Living without a smartphone for two full weeks
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Living without a smartphone for two full weeks

Felicia Stendig of Riverdale, N.Y., is a freshman at the Idea School at the Kaplen JCC on the Palisades in Tenafly.

Today, when everything you do revolves around technology and your smartphone, can you believe that someone could give up her phone for more than one day?

Well, surprisingly, the answer is yes.

I am a 14-year-old girl who just started high school in September of 2018. As I started high school, I was on my iPhone constantly. Every time I got a break from class, I always found myself on my phone. I honestly didn’t realize how often I was playing games or on social media until one day when we received a one-hour break from class.

I didn’t want to be on my phone because I had been on social media practically the whole day, and I had caught up with all my friends. Shockingly, I found myself bored, and I tried extremely hard not to look or notice that I even had my phone in my possession. This was tremendously challenging for me to accomplish, so within five minutes into the hourlong break, I asked one of my friends who I trusted to hold my phone for the 55 minutes we had left in the break.

My friend replied, “Sorry, I don’t want to be in charge of it, in case something should happen to it.”

After that response I was a little discouraged, although to my surprise my principal was listening. She volunteered to hold onto my phone for me for the remainder of the break. I said “sure” to her kind offer, but of course I was a little hesitant about giving my phone up. But what was the worst that could happen?

As I relinquished my phone, I was tentative, but I knew I had to occupy myself with anything except my phone. For the rest of the hour, I started to talk to my teachers and let them learn a little about me, while I learned a little more about them.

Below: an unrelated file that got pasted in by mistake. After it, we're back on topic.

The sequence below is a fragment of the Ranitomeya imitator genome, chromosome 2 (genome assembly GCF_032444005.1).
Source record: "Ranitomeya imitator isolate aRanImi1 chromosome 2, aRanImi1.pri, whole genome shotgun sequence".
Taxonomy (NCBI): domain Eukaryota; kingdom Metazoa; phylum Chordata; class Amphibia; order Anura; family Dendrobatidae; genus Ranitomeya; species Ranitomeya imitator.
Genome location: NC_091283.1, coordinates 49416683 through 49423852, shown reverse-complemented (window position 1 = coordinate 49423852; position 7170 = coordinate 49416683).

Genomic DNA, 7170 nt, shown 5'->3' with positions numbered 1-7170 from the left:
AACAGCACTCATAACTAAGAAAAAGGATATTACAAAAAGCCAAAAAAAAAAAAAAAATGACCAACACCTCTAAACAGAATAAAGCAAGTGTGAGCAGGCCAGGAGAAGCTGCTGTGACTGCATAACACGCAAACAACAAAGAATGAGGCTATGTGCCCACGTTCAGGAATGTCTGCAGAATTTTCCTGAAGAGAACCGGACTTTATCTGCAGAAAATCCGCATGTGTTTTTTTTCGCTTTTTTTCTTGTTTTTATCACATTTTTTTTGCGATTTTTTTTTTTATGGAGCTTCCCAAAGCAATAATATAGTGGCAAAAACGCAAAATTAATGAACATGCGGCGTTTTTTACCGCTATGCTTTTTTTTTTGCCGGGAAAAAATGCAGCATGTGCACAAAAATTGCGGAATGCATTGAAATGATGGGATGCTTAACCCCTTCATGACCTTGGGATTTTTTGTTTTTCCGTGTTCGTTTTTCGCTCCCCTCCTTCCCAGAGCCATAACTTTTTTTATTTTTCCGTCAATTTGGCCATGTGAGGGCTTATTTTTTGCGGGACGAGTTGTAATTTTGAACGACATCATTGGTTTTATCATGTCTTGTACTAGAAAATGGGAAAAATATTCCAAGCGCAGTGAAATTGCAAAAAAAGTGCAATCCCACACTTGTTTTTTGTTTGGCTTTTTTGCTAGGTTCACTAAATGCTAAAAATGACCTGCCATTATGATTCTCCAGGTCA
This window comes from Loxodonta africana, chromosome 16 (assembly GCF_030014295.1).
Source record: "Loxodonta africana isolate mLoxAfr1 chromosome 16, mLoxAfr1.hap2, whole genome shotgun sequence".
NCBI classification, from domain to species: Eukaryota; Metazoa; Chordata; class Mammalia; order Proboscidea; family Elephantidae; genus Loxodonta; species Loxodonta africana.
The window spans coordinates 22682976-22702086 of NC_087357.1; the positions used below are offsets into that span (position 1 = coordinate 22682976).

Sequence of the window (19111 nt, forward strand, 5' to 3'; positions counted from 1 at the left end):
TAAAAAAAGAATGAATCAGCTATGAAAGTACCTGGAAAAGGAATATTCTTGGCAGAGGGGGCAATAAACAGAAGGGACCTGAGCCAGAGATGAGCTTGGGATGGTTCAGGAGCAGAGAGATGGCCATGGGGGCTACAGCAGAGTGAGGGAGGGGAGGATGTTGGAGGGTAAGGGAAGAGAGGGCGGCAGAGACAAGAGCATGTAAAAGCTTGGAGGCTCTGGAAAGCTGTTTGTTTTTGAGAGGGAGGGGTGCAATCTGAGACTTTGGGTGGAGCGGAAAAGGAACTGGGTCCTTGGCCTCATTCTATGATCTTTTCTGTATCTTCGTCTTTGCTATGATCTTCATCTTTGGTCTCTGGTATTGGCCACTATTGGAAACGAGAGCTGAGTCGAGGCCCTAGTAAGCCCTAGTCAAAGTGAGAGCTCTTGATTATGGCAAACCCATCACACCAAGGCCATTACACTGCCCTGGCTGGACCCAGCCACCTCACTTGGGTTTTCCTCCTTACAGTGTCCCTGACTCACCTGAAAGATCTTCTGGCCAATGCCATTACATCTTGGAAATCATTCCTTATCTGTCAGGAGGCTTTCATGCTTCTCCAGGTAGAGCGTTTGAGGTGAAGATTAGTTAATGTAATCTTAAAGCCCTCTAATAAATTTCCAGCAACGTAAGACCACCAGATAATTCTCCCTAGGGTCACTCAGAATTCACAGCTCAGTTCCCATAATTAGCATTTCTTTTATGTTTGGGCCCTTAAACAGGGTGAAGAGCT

Finally the hour was over, and I could receive my phone, although when I asked for it, I didn’t really feel that I wanted it. It was more the peer pressure that made it seem to me as though I wanted it, so I asked my principal if she could hold it until the end of that day, and she was more than happy to do so. At the end of the day I felt so accomplished!

The following day my principal asked if she could hold my phone. This time, though, instead of my not having it for a couple of hours, I wouldn’t see it for the complete school day. My school day is about nine hours, so this was a big deal for me.

When the school day first started, I was perfectly fine without my phone, though as the day continued, I found myself challenged because everyone else had their phones and technology. My friends were on social media and on games, while I had none of that sort of entertainment to occupy myself with.

Once I successfully completed one day without having my phone, I kept handing it over to my principal for the entirety of my school day. This became a common routine for me, and I had to start thinking of other ways to keep myself busy while we were on breaks, so I started drawing, reading, and even revising some of my uncompleted work while my other classmates were on their phones.